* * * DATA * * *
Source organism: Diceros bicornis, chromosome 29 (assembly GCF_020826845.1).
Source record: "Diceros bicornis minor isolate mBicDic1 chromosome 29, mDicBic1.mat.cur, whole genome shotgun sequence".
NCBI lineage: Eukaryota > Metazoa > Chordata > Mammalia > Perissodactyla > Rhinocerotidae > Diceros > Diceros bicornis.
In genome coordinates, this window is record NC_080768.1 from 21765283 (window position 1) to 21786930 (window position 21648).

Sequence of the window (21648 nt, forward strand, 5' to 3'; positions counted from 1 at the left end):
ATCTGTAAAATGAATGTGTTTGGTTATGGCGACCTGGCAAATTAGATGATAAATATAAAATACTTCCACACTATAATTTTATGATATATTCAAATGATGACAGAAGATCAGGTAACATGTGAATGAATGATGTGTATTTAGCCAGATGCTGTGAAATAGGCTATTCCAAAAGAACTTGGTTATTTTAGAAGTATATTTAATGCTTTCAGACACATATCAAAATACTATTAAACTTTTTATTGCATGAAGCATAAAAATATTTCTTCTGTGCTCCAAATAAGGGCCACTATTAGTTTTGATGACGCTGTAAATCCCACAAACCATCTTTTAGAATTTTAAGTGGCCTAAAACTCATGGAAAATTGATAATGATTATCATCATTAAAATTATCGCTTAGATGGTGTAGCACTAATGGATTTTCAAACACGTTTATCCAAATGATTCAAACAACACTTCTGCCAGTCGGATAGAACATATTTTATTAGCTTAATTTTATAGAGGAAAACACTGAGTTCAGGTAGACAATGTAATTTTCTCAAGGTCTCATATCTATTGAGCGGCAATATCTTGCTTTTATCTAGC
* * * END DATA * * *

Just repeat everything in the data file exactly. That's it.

Source organism: Diceros bicornis, chromosome 29 (assembly GCF_020826845.1).
Source record: "Diceros bicornis minor isolate mBicDic1 chromosome 29, mDicBic1.mat.cur, whole genome shotgun sequence".
NCBI lineage: Eukaryota > Metazoa > Chordata > Mammalia > Perissodactyla > Rhinocerotidae > Diceros > Diceros bicornis.
In genome coordinates, this window is record NC_080768.1 from 21765283 (window position 1) to 21786930 (window position 21648).

Sequence of the window (21648 nt, forward strand, 5' to 3'; positions counted from 1 at the left end):
ATCTGTAAAATGAATGTGTTTGGTTATGGCGACCTGGCAAATTAGATGATAAATATAAAATACTTCCACACTATAATTTTATGATATATTCAAATGATGACAGAAGATCAGGTAACATGTGAATGAATGATGTGTATTTAGCCAGATGCTGTGAAATAGGCTATTCCAAAAGAACTTGGTTATTTTAGAAGTATATTTAATGCTTTCAGACACATATCAAAATACTATTAAACTTTTTATTGCATGAAGCATAAAAATATTTCTTCTGTGCTCCAAATAAGGGCCACTATTAGTTTTGATGACGCTGTAAATCCCACAAACCATCTTTTAGAATTTTAAGTGGCCTAAAACTCATGGAAAATTGATAATGATTATCATCATTAAAATTATCGCTTAGATGGTGTAGCACTAATGGATTTTCAAACACGTTTATCCAAATGATTCAAACAACACTTCTGCCAGTCGGATAGAACATATTTTATTAGCTTAATTTTATAGAGGAAAACACTGAGTTCAGGTAGACAATGTAATTTTCTCAAGGTCTCATATCTATTGAGCGGCAATATCTTGCTTTTATCTAGC